In his legal philosophy, the late Justice Antonin Scalia was a rigid “textualist” who believed in judicial restraint. He purported to rely on the plain meaning of statutes and often construed laws narrowly to the detriment of deserving litigants. In his personal life, he loved great opera, food, and friends, among them, Justice Ruth Bader Ginsburg. He was a larger-than-life figure—a metro-textual—who transcended the stodgy customs of our nation’s court of last resort to become part of the public discourse.

As a jurist, Justice Scalia was not on the side of the angels when it came to most of the pressing issues of his day. His written opinions and oral comments revealed a reactionary, disdainful approach to the LGBT community, the rights of women, the plight of African-Americans, and the environment. And that’s just to name a few. The consequence of his judicial philosophy was to reinforce the status quo; the Constitution originally benefitted particular groups and Justice Scalia’s adherence to original intent thwarted efforts at progress by historically disadvantaged groups. He called this a principled approach to constitutional interpretation; others called it bigotry.

But Justice Scalia’s record is more mixed in regard to criminal law issues. To be sure, he was an outright denier on the topic of wrongful convictions. In his 2006 concurring opinion in Kansas v. Marsh, for instance, he disparaged the very idea that people are ever convicted of crimes they did not commit, and cited a negligible error rate. He was particularly dismissive of the notion that a wrongful conviction could occur in a death penalty case. In Marsh, he asserted “that the dissent does not discuss a single case—not one—in which it is clear that a person was executed for a crime he did not commit. If such an event had occurred in recent years, we would not have to hunt for it; the innocent’s name would be shouted from the rooftops by the abolition lobby ( ).”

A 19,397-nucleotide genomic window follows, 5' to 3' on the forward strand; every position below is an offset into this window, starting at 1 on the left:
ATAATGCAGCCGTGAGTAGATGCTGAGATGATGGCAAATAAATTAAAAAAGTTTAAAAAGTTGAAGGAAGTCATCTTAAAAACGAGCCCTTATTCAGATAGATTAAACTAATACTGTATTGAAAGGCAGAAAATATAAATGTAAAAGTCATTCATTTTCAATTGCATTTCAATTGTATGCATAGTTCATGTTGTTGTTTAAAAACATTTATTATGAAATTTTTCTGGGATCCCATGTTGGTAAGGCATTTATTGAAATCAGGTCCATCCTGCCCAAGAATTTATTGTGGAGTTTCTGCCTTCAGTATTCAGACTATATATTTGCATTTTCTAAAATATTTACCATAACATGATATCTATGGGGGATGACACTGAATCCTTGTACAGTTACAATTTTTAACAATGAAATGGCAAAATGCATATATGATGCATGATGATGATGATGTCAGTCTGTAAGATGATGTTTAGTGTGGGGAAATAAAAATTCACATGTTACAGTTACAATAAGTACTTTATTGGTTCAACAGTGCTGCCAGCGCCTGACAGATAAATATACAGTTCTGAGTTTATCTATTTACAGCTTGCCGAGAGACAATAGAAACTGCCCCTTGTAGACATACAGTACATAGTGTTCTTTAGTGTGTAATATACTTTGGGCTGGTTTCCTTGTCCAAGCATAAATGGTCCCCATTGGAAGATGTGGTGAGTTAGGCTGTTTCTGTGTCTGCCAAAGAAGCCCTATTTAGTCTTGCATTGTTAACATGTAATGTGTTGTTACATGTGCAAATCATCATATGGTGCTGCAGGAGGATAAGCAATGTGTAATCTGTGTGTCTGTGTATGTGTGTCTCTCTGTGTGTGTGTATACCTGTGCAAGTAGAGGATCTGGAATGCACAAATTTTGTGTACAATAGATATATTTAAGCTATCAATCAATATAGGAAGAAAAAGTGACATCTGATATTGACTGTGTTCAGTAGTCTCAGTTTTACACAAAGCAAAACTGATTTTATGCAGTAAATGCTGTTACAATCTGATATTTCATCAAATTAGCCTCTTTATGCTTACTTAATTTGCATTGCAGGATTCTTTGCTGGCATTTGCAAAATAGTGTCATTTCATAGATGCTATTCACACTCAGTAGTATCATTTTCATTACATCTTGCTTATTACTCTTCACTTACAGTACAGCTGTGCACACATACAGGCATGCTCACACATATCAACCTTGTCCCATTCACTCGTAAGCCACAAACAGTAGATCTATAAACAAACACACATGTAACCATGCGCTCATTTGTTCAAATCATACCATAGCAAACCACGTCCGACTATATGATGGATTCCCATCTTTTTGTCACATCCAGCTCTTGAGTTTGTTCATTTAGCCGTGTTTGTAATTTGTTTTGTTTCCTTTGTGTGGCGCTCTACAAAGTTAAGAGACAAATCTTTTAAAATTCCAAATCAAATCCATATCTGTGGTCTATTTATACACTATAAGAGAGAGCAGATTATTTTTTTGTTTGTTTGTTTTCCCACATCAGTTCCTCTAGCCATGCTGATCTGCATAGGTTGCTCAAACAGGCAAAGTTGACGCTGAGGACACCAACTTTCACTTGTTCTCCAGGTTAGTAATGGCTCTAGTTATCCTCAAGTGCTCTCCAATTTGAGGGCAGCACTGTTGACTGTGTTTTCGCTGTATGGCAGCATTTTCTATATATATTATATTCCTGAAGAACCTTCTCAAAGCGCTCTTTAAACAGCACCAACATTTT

Justice Scalia believed the death penalty, a popular punishment tool at the time of constitutional enactment, was not “cruel and unusual” in violation of the Eighth Amendment. As a result, he provided a consistent, occasionally caustic vote against efforts to limit capital punishment. In a 1994 concurrence in Callins v. Collins, he chided Justice Blackmun for critiquing lethal injection as a method of execution. In the process, he referred to a well-known North Carolina case as an exemplar of the need for capital punishment: “the case of the 11-year-old girl raped by four men and then killed by stuffing her panties down her throat. How enviable a quiet death by lethal injection compared with that!” As fate would have it, twenty years later DNA evidence exonerated the two mentally disabled men from death row—Henry Lee McCollum and Leon

Brown—who had been wrongfully convicted of the crime ).